- Don’t be a slave to focus groups Jobs was asked by a member of the original Mac development team if they should run something by a focus group. Jobs famously said No, because customers don’t know what they want until we’ve shown them and this underpins Apple’s strategy of creating such innovative products that ‘wow’ the market.
- Bend reality A consistent point made in Isaacson’s book is that Apple accomplished great things – frequently things they themselves knew couldn’t be done – simply because Jobs believed otherwise. His vision and strategy were wrapped in his ‘reality distortion field’ so that ultimately there was no compromise to what he set out to do.
- Impute It’s all about the book, not the cover, isn’t it? Not in Apple’s strategy map, it turns out the cover really does matter. Steve Jobs obsessed over packaging and presentation, not just in the products, but in the Apple Store design and layout, the Genius Bar formats and service, and even the Mac icon designs, all wrapping the core product
- Push for perfection Back in the day when Mac vs. Windows was the platform war that mattered, many argued that what set Apple apart from the competition was that Microsoft settled for ‘good enough’. Reading Isaacson’s narrative, it’s clear that Jobs’ pursuit of absolute perfection was a big part of why the Apple strategy was so successful.
- Tolerate only ‘A’ players Here’s the heart of the issue of Jobs’ perceived ‘rough edges’ of his personality. Being brutally honest (and frequently rude) was one of the ways he kept the ‘B’ players out of Apple. He refused to compromise on skill and talent, wanting only ‘A’ players, although his brusqueness and rudeness did cause tensions, but left no confusion or uncertainty.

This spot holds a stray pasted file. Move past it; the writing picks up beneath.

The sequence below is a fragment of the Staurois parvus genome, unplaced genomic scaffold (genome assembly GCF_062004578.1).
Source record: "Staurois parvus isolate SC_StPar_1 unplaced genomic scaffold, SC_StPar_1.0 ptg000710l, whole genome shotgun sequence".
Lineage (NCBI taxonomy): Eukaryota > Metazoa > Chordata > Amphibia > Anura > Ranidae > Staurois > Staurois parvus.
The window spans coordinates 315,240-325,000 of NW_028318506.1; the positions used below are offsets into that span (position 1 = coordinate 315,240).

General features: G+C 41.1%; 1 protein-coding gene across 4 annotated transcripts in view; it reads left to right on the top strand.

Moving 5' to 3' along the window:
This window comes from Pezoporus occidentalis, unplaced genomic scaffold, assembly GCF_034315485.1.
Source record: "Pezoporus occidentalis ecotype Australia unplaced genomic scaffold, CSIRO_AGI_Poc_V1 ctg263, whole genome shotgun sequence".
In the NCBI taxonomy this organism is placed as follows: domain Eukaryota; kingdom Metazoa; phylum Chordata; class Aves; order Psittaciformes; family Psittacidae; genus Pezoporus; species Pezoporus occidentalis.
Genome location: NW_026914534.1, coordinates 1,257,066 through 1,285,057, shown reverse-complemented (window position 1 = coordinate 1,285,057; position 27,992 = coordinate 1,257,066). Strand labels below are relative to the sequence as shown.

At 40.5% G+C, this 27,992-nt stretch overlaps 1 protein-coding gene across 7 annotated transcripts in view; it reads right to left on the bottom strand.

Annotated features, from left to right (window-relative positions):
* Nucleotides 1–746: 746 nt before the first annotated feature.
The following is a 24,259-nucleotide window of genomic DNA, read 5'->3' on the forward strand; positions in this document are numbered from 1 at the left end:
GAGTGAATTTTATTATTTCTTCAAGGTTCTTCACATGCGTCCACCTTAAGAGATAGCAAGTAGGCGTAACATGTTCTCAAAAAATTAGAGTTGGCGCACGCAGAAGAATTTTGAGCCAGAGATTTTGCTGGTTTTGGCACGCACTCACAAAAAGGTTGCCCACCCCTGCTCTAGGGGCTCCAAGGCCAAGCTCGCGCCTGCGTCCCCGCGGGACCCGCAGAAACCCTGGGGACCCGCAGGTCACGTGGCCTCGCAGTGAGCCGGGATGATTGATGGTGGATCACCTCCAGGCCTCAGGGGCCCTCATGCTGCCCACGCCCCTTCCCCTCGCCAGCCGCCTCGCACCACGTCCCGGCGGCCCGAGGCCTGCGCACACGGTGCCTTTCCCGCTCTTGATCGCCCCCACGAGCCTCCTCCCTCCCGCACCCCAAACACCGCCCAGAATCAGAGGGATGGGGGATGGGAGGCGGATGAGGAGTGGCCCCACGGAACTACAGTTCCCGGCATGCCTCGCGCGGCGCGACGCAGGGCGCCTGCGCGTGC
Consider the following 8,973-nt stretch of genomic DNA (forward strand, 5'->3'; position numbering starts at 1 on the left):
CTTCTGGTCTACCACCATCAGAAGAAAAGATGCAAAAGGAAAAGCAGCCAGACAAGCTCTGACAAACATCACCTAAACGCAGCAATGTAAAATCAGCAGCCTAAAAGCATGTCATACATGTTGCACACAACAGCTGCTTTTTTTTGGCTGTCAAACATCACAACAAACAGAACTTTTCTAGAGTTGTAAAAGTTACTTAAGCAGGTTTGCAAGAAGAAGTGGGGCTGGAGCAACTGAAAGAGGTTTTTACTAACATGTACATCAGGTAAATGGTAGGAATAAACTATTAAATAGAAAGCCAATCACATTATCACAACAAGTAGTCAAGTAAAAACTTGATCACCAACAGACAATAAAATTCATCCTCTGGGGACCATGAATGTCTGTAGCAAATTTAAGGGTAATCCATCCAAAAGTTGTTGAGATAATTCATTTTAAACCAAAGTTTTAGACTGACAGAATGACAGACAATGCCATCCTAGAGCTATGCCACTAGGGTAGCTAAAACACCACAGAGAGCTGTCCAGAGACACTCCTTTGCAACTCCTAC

- Engage face-to-face Apple was an early adopter of the agile software development methodology – frequent face-to-face meetings mixing development, production and marketing folk – don’t collaborate via email. Equally, there are no spectators in meetings at Apple.
- Know both the big picture and the details Here we have another attribute of strategy development and implementation that I think sets Steve Jobs apart. He had a big picture vision and the ability to hone in on the tiniest details that he thought mattered. Seeing the blue sky and washing the pots was his strategy mind map – heads up and open, hands on and busy.
- Combine the humanities with the sciences There’s no right or wrong way to develop your strategic thinking. Isaacson believes Jobs was focused on the idea of marrying the influence and perspectives of humanities with science, and identifies the concept as a key part of why Apple and its products are so great.